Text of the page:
Chief Larkin began his fire service career in 1974 as a seasonal firefighter with the California Department of Forestry (CAL FIRE). Over the last 33 years he has held assignments in 5 CAL FIRE Units throughout Northern California and worked his way up through the ranks to his current position as Unit Chief for CAL FIRE Fresno-Kings Unit and Fire Chief for Fresno County Fire Protection District. Prior to accepting his...
Daylight Savings Time ends Sunday, November 3, 2013 this year, and changing your clocks is a good reminder to change the batteries in your smoke alarms according to the Fresno County Fire Protection District.
“There are a number of reasons smoke alarms can fail,” said Chief Keith Larkin, “but the two leading causes are both battery-related. More than half of the smoke alarms that didn’t operate during a fire were because of missing or disconnected batteries, and another 20 percent were from dead batteries.”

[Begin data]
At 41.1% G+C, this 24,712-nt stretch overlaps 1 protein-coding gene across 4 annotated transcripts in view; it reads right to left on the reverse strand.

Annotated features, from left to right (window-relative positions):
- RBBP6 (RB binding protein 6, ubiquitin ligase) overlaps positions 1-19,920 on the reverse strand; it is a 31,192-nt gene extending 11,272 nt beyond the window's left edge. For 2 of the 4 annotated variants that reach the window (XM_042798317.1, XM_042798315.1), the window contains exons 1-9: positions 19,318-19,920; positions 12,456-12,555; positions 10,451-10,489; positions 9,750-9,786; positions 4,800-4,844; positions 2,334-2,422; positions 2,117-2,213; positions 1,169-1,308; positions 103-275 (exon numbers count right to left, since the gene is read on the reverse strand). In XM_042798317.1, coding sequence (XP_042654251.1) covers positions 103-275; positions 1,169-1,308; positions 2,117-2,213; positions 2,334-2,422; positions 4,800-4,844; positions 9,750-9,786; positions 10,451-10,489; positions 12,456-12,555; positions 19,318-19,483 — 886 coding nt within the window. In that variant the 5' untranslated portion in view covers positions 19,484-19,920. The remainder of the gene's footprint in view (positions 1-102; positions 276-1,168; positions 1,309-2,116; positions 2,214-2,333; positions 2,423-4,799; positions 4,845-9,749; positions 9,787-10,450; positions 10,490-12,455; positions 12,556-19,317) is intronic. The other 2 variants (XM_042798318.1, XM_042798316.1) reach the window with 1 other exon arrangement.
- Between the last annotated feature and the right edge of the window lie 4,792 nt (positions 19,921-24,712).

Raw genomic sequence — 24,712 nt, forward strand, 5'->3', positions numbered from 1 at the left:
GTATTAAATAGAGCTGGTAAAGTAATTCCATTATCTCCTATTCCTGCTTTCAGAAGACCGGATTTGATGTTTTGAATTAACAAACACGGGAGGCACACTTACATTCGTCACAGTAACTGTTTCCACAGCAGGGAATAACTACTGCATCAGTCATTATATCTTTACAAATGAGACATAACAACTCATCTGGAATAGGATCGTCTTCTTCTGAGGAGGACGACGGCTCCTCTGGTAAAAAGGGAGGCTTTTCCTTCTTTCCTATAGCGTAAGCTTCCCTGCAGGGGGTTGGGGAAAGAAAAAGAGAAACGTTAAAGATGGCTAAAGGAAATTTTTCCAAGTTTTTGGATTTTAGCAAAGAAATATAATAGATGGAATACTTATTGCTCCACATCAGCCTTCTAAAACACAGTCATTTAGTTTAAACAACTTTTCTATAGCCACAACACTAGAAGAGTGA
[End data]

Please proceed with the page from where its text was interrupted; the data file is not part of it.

Simply changing the batteries in your smoke alarms can save lives, but there are other ways to make sure your smoke alarm is working efficiently:
· Replace your smoke alarms every 10 years; aging smoke alarms don’t operate as efficiently and are frequently responsible for “nuisance” alarms.
· Test units at least once a month. Use the “test” button on the device or an approved smoke substitute, never use an open flame.
· Periodically clean your smoke alarms (follow the manufacturer’s instructions).
· Place smoke alarms outside each sleeping area and on each level of your home, including the basement. An alarm in the garage is a good idea as well.
· Alarms should be mounted on the wall 4-12 inches from the ceiling, and ceiling-mounted alarms should be placed four inches from the nearest wall. On a vaulted ceiling, mount the alarm at the highest point of the ceiling.
· Make sure everyone in the household knows the sound the alarm makes and what to do if they hear it.
· Have an escape plan for your home and designate a meeting place outside the home to account for family members in the event of an emergency.
· Never “borrow” smoke alarm batteries or disconnect them from the device.
· Never paint a smoke alarm.